Every day you’re confronted by choices. Should you choose the cheeseburger or salad? Work out or watch the latest episode of Shark Week? And with nearly a third of your day spent at work, maintaining a healthy lifestyle can be a challenge.
Fortunately, employers recognize the impact an employee’s well-being has on productivity and overall job satisfaction. To support a strong workplace culture, many employers provide free employee wellness programs. The programs are designed to make it more convenient and more affordable for you to be a better you — and maybe have some fun with your co-workers while you’re at it.
“Employers are taking a whole-person approach to wellbeing and offering multiple ways for employees to engage in programs that meet employees where they are in their health journey,” said Laurie Mitchell, assistant vice president of Global Health & Wellbeing at Unum. “This includes programs designed to maintain good health, help with managing risk factors such as high cholesterol, or manage a health condition such as diabetes.”
A study by UnitedHealthcare discovered 70% of companies provide convenient and affordable wellness programs to their employees. Of that 70% percent, nearly two-thirds of employees said the programs improved their health.
While wellness programs aren’t a new concept, they’re vital because they support an important piece of a company’s operations: you. In fact, U.S. companies spend an average of $742 per employee for wellness programs every year.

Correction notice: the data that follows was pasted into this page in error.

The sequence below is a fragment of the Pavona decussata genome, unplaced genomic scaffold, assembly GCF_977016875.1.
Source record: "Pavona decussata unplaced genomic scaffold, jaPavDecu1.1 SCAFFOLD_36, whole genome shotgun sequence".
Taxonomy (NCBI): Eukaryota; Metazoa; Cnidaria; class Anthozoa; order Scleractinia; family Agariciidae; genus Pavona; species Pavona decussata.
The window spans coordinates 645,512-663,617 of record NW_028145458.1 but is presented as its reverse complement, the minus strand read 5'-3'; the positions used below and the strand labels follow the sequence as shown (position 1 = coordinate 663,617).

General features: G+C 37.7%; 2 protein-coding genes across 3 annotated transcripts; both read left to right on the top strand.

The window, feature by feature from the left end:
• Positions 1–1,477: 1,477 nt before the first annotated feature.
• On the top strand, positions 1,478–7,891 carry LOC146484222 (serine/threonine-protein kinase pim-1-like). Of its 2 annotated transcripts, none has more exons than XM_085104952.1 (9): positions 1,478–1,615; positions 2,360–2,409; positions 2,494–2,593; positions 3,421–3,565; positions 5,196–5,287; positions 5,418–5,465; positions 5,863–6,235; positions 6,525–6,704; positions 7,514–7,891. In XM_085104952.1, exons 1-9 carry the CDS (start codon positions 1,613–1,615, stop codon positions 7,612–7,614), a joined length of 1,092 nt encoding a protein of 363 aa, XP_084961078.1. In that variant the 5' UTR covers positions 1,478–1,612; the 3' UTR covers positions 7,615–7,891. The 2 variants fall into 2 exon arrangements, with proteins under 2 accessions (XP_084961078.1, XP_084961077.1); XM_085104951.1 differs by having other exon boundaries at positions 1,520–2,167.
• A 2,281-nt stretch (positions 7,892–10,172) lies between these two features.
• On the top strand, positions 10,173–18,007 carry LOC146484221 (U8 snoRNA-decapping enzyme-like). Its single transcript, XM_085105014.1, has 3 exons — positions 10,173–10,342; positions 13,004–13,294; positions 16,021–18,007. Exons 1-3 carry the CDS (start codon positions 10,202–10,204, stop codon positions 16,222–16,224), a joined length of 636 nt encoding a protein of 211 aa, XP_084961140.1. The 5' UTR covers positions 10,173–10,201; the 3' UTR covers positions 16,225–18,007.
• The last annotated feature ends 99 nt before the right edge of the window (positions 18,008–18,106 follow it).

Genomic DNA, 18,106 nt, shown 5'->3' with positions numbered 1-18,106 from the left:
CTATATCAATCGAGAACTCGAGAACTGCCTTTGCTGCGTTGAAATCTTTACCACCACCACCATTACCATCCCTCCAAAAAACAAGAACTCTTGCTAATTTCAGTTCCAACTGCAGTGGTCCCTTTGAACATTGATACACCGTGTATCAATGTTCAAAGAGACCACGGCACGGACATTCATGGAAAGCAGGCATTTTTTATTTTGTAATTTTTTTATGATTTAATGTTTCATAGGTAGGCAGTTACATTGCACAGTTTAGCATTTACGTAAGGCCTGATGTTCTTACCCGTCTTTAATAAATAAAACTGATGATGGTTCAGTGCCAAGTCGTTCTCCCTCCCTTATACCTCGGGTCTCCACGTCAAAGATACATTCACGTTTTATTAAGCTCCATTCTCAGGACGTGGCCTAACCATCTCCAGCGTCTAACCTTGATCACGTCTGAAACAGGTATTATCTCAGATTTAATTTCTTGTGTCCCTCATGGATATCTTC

Smart employers recognize your wellbeing encompasses much more than nutrition and fitness options. Emotional well-being, financial counseling and mental mindfulness also contribute to your overall wellbeing — in and out of the workplace.
“Life stage and life events also factor into an employee’s need for supportive programs,” Mitchell said. “Early-career employees, new parents, mid- or late-career employees all have different needs, and employers are realizing personalization matters.”
What exactly can a wellness program provide? Options vary depending on the company culture, but here are some examples:
- Free or subsidized fitness centers and classes
- Reimbursements for wellness expenses
- Team fitness challenges
- Walking clubs
- Health resource centers or onsite clinics
- Health screenings
- Diet and nutrition support
- Infused water and fruit stations
- Nutritious food options
- Health education programs
- In-house massage
- Employee assistance programs
Some companies even offer more unusual fare such as ping-pong tables, nap pods or organic employee gardens.
The key is taking advantage of whatever wellness benefits your company offers. No matter how convenient and affordable the options are, they won’t do you any good unless you take part. Whether you choose to attend a quick workshop on healthy grilling or participate in a months-long weight loss challenge, every decision can help create a healthier and happier you. Find what works best and stick with it.